The hypothesis was proposed that shore fishes and crabs, predators other than gastropods, may be primarily responsible for depletion of barnacle populations in the vicinity of crevices through thigmotactic behaviour during foraging. To test this hypothesis, movements of mobile predators on barnacle-dominated rock in the lower intertidal zone were observed using a fixed underwater television camera. An area of 0.2 m(2) was monitored continuously for 14 d on a vertically oriented but relatively protected shore on the west coast of Scotland. Infrared lights during nighttime high tides Lit the area. Stereo photography was used to determine the topography of the area. The principal species seen by day was the blenny Lipophrys pholis (L.) while the shore crab Carcinus maenas (L.) was the most frequent species at night. Scorpion fish Taurulus bubalis (Euphrasen), dogwhelks Nucella lapillus (L.) and a single North American mink Mustela vison Schreber were also seen. Movements of crabs, and especially blennies, were concentrated around small-scale concavities in the rock surface of less than 10 cm dimensions, supporting the primary hypothesis. Times spent by Lipophrys pholis and Carcinus maenas in 0.001. m(2) (10 cm(2)) areas within the Video frame varied by 3 and 2 orders of magnitude. respectively These 2 species are known to be active predators of barnacles Semibalanus balanoides and showed behaviour consistent with attacks on barnacles as prey. Observed movements and apparent spatial concentration of attacks, especially around crevices. may be a cause of patchiness in barnacle populations at this scale.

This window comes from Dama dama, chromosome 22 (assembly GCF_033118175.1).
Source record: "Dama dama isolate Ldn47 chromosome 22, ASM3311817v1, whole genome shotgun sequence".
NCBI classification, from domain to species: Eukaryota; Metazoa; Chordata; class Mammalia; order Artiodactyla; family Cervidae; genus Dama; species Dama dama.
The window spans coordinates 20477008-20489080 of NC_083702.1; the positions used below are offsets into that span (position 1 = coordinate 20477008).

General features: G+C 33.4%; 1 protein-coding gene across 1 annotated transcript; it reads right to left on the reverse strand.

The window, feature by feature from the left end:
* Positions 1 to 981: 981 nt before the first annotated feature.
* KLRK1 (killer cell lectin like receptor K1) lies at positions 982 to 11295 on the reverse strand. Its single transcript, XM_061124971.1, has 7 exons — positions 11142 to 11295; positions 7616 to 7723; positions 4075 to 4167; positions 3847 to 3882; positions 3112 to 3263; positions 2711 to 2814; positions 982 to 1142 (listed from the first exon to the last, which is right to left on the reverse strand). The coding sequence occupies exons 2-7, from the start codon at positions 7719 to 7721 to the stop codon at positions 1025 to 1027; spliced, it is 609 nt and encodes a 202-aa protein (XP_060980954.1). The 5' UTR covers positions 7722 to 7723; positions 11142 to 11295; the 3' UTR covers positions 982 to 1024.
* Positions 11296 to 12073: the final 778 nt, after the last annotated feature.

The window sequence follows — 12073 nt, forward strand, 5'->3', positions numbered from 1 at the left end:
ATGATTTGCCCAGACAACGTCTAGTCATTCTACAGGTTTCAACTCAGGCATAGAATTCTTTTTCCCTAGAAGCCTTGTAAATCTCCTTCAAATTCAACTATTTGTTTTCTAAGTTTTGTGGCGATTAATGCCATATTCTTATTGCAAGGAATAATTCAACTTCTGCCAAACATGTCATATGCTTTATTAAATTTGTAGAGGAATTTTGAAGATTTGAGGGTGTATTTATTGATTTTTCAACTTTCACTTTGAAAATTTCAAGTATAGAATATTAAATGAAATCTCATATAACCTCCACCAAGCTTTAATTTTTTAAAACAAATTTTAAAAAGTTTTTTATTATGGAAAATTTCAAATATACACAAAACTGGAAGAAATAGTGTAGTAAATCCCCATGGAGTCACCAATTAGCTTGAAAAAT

|Number of pages||14|
|Journal||MAR ECOL-PROG SER|
|Publication status||Published - 1999|
- Marine & Freshwater Biology
- INTER-TIDAL COMMUNITIES